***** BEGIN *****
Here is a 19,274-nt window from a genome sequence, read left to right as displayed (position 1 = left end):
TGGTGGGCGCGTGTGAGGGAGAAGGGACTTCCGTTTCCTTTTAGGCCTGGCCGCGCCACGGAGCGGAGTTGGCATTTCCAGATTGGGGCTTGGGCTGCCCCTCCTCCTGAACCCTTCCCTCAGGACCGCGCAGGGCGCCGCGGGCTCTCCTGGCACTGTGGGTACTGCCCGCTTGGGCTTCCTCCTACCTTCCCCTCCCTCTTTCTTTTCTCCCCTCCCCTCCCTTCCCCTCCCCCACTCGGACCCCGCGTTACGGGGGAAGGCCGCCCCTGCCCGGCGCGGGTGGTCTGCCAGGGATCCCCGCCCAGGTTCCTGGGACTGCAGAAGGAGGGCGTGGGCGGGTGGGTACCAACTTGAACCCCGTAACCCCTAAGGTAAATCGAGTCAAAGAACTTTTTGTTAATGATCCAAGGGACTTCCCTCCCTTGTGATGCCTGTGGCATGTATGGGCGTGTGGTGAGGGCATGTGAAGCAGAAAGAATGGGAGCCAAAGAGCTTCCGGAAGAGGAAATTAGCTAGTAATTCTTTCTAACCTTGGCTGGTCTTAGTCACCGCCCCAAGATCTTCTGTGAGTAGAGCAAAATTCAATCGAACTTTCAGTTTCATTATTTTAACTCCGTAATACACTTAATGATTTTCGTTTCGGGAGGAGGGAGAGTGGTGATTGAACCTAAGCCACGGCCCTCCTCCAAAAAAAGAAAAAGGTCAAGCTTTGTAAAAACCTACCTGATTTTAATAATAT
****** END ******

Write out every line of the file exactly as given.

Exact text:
Here is a 19,274-nt window from a genome sequence, read left to right as displayed (position 1 = left end):
TGGTGGGCGCGTGTGAGGGAGAAGGGACTTCCGTTTCCTTTTAGGCCTGGCCGCGCCACGGAGCGGAGTTGGCATTTCCAGATTGGGGCTTGGGCTGCCCCTCCTCCTGAACCCTTCCCTCAGGACCGCGCAGGGCGCCGCGGGCTCTCCTGGCACTGTGGGTACTGCCCGCTTGGGCTTCCTCCTACCTTCCCCTCCCTCTTTCTTTTCTCCCCTCCCCTCCCTTCCCCTCCCCCACTCGGACCCCGCGTTACGGGGGAAGGCCGCCCCTGCCCGGCGCGGGTGGTCTGCCAGGGATCCCCGCCCAGGTTCCTGGGACTGCAGAAGGAGGGCGTGGGCGGGTGGGTACCAACTTGAACCCCGTAACCCCTAAGGTAAATCGAGTCAAAGAACTTTTTGTTAATGATCCAAGGGACTTCCCTCCCTTGTGATGCCTGTGGCATGTATGGGCGTGTGGTGAGGGCATGTGAAGCAGAAAGAATGGGAGCCAAAGAGCTTCCGGAAGAGGAAATTAGCTAGTAATTCTTTCTAACCTTGGCTGGTCTTAGTCACCGCCCCAAGATCTTCTGTGAGTAGAGCAAAATTCAATCGAACTTTCAGTTTCATTATTTTAACTCCGTAATACACTTAATGATTTTCGTTTCGGGAGGAGGGAGAGTGGTGATTGAACCTAAGCCACGGCCCTCCTCCAAAAAAAGAAAAAGGTCAAGCTTTGTAAAAACCTACCTGATTTTAATAATAT